This movement is obvious in the phases of the moon, the alternation of day and night, and the changes of the seasons. If you can really stop for a moment and peel away the conditioned habitual perception of these very central phenomena which are completely interwoven with our lives–to such a degree that we are like fish in the ocean, unable to perceive the water because it is everywhere–you can see that certain vital pairs of opposites are truly the very substance in which we live.

Light and dark, day and night, waxing and waning moon–try to imagine your life without these. They are constant, always present, always one or the other and always in movement, shifting dynamically from one pole to its opposite. In the dead of night, darkness reaches its peak, light is almost completely absent (never totally). At the very moment when darkness peaks, something mysterious happens–a reversal. Darkness suddenly reverses itself from growing to shrinking, while light does the converse–it stops shrinking away and begins imperceptibly to grow, until…half a day later, the same mysterious process occurs again, only now in the opposite direction. Light reaches its peak at mid-day, and darkness is difficult to find.

Sounds almost too obvious, doesn’t it? It’s such a common occurrence–every day for your entire life–that we take it for granted, as if it has no real significance. The same process applies to the monthly alternate waxing and waning of the moon, which is just another name for the alternating dominance of light and dark once again. And our seasons, caused by the revolving of our planet around its Sun, again reveal the same exact structure: the peak of darkness at the winter solstice in December (northern hemisphere, shortest day), a mysterious reversal, which was honored by the ancients in solstice festivals in which they celebrated the enigmatic birth of the light which would bring greater warmth and the growing season.

In fact, the rebirth of the light at this time of year coincides with two religious festivals with the same theme: Hanukah (the festival of lights) and Christmas (the birth of the redeemer who brings light). Then at the Summer Solstice in June (northern hemisphere) the light reaches its peak at the longest day, and though it begins summer, the days begin to wane as darkness begins its ascension, foreshadowing autumn and death.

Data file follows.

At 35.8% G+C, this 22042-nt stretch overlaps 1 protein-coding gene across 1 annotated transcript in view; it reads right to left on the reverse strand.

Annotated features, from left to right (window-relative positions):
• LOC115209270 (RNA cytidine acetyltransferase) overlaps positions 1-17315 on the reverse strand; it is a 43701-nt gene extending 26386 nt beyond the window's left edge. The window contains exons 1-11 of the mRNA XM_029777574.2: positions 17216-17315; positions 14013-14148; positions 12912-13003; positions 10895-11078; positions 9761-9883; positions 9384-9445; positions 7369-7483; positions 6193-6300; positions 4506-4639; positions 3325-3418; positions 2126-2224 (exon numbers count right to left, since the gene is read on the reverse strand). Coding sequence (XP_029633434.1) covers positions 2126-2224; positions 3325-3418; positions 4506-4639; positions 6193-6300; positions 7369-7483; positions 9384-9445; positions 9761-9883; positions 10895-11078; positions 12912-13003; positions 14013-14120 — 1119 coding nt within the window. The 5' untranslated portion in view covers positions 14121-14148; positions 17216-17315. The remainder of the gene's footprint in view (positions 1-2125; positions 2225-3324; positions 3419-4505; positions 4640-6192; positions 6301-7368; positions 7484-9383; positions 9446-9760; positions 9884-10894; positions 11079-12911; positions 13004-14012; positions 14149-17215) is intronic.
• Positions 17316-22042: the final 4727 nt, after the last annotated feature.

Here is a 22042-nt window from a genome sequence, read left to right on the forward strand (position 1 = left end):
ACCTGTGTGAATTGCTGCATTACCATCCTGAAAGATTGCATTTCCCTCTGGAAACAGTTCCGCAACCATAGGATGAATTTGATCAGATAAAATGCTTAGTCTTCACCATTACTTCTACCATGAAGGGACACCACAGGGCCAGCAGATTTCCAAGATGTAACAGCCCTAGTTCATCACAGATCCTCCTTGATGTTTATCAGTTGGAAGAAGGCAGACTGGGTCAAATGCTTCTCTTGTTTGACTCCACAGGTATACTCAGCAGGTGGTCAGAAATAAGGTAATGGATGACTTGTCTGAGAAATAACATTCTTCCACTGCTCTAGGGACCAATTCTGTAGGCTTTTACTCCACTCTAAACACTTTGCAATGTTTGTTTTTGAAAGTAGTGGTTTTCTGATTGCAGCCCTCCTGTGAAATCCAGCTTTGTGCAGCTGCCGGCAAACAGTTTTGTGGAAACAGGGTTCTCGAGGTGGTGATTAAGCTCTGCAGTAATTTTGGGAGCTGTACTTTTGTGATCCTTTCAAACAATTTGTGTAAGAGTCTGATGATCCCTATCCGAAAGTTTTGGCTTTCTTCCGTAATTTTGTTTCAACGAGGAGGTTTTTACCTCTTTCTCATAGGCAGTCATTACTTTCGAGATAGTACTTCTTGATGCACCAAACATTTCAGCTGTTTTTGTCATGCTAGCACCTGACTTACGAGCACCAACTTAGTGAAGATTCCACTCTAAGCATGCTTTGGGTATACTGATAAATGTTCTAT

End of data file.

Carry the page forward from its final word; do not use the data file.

Using the seasons or the phases of the moon as a model, we are able to articulate a simple yet powerful structure of the cycle. We could just as easily use our daily 24-hour cycle. Beginning with the peak of darkness (we could also begin with the peak of the light) and the low point of the light, we can call this Phase 1. We can apply our model to any cycle, and here will use it to understand a human lifetime. Phase 1 would therefore be a person’ birth, in which unconsciousness and instinct dominate infancy.

Following the winter solstice or peak of darkness for the seasons, or the dark New Moon, (or midnight) the next significant turning point–Phase 2occurs when the light has gained equivalence with the darkness and overcomes it to become the dominant factor for the first time. This is what we know as the Spring Equinox, the first day of spring (or dawn). Just as the First Quarter of the moon, this occurs at one fourth of the way into the cycle. In the human life cycle, this would be approximately the age of 18-21. And as the light breaks away from the first quarter of the seasonal or lunar cycle in which darkness ruled, the young person is ready to break away from the family matrix which gave that person birth and shelter and to attempt a more independent (and conscious and less instinctive) life.

At the mysterious halfway point in any cycle, a reversal occurs, turning around the only trend that had existed during the first half of the cycle. For the seasons, this Phase 3 would be the Summer Solstice (or noon), and the reversal is shown by the fact that light has been increasing since the cycle’s beginning (Winter Solstice), and now for the first time it begins to wane and the darkness ends its retreat and is reborn. The same reversal can be seen in the Full Moon. For our hypothetical person, we have reached midlife. Something that has dominated since birth now faces a turning around, a growth in consciousness and pursuit of accomplishment is met with the necessity of facing mortal limits.

Three quarters of the way through the cycle we mirror the critical point we signified as Phase 2, only this time it is darkness that has caught up to the light and passed it to dominate. This is our Autumn Equinox (or sunset) when the days become darker, or the Last Quarter of the moon when the face of the moon becomes more than half dark. This is Phase 4, and in our example it would occur around age 60-65, the time we know as retirement. A weakening body and a withdrawal from the daily grind of labor, we are meant to surrender with dignity and wisdom to the coming close of our life.